An impasse to the uptake of the information equilibrium framework is that it has no natural constituency. I allude to this in this Socratic dialog (and present a list of things that go against the grain here as well as what the approach says about common topics in the econoblogosphere here), but I thought I'd talk more about it as I said in the previous post.
• It is a new approach
This would upset the "macro works fine" people like Paul Krugman.
• It gives credence to a lot of economic orthodoxy
• It is a very simple theoretical framework
This would upset anyone who assumes macroeconomies are complex (pretty much everyone).
• It says that the quantity theory of money (and 'monetarist' economics) is a good approximation in particular limits
This would upset the people who aren't monetarists.
• It says the IS-LM model is a good approximation in particular limits (along with 'Keynesian' economics)
This would upset most economists who aren't Paul Krugman, Brad DeLong or Mark Thoma. Even they think of the IS-LM model as an aid to explanation rather than a real model. Here's Simon Wren-Lewis extolling the virtues of a new macro textbook that gets rid of the LM curve. (Not that the information transfer model couldn't reconstruct the newer diagram based model in the text.)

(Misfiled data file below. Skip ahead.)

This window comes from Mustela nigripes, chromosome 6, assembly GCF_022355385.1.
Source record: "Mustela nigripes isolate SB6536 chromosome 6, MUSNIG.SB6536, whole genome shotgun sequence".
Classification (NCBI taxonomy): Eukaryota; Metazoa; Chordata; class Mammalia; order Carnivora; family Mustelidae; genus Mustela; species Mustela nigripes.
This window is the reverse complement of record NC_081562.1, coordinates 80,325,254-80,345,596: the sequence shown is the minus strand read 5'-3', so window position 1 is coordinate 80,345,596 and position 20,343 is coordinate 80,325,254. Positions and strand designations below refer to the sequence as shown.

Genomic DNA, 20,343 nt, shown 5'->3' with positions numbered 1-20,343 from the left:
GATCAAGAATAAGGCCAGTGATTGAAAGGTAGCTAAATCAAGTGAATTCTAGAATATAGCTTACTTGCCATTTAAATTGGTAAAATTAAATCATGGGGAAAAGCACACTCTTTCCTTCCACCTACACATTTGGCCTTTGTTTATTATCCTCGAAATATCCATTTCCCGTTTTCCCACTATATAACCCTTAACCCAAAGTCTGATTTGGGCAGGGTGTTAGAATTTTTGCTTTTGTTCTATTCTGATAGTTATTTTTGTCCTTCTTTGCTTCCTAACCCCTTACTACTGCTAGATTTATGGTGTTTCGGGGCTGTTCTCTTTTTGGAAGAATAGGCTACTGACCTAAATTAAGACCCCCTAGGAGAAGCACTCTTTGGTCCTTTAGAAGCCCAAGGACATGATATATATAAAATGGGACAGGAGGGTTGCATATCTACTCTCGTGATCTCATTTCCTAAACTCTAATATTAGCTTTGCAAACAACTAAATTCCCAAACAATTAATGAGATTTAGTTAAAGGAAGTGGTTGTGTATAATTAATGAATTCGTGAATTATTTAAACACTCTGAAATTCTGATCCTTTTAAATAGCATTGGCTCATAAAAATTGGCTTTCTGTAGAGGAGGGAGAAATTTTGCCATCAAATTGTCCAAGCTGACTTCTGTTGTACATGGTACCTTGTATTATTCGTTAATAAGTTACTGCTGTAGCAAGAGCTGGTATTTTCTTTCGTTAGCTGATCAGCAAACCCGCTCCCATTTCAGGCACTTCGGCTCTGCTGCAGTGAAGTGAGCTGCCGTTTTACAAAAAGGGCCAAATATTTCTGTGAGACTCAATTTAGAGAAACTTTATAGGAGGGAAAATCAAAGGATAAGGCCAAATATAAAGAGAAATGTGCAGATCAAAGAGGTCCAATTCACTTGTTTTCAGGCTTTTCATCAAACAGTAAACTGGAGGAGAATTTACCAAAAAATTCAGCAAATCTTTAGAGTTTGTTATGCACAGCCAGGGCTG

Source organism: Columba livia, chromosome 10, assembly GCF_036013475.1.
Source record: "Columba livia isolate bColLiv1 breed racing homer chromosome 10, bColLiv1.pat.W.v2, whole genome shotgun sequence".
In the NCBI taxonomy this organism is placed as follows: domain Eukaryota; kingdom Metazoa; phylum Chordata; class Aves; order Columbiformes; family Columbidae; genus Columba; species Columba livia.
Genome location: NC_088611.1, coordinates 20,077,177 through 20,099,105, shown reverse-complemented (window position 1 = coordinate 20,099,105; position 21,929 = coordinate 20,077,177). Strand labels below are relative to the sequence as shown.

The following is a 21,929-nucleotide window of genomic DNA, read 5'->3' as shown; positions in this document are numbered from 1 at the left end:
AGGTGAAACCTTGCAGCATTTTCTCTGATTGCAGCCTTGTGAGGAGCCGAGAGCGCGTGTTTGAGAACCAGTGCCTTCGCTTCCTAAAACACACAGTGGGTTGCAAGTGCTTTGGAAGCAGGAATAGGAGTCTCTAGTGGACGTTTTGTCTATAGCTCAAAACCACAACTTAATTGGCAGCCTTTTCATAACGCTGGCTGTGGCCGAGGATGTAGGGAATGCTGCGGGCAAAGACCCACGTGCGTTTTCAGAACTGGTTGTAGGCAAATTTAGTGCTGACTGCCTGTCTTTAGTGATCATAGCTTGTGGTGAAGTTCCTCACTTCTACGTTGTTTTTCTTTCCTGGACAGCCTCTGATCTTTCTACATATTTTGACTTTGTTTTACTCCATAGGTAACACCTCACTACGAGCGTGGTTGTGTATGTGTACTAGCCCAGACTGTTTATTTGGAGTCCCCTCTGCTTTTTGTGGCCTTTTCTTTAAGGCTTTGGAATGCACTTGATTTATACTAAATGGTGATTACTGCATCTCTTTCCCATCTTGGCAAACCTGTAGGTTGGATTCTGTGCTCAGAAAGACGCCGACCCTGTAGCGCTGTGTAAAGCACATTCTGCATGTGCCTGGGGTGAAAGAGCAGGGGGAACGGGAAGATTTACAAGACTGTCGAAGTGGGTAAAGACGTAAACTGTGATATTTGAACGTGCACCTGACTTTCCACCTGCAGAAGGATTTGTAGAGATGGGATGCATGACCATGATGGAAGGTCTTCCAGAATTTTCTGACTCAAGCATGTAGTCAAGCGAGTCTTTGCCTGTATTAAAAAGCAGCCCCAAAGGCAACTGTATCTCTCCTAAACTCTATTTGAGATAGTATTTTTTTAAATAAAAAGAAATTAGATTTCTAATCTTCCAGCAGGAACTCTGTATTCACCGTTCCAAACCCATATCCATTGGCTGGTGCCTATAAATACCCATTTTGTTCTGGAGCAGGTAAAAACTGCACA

• There is no specific role for expectations
• There is no specific need of microfoundations until you see market failures
• There is no representative agent
This would upset the people who use representative agents to get around the SMD theorem, i.e. everyone not named Alan Kirman [pdf].
• There is no micro reason for some macro effects
• It is a mathematical, axiomatic approach (in the style of Newtonian mechanics)
This would upset the people who refer back to the old writings to figure out what Keynes (or Hayek or Hume or Ricardo or ...) "really meant" (Krugman's 'Talmudic scholars') as well as the people who think there's too much math (or the wrong kind of math) in economics.
Basically, there is something for everyone to dislike! ... blog posts taken individually can alienate left and right, reform and status quo.
Of course, if you're doing something different you're going to ruffle at least a few feathers. And having pieces that different sides dislike also means you have pieces that different side like ... at least one commenter (Ben Kloester) referred to this as allowing "your model to be all things to all people".
I do hope that the multi-faceted nature gives some assurance that this approach isn't ideological.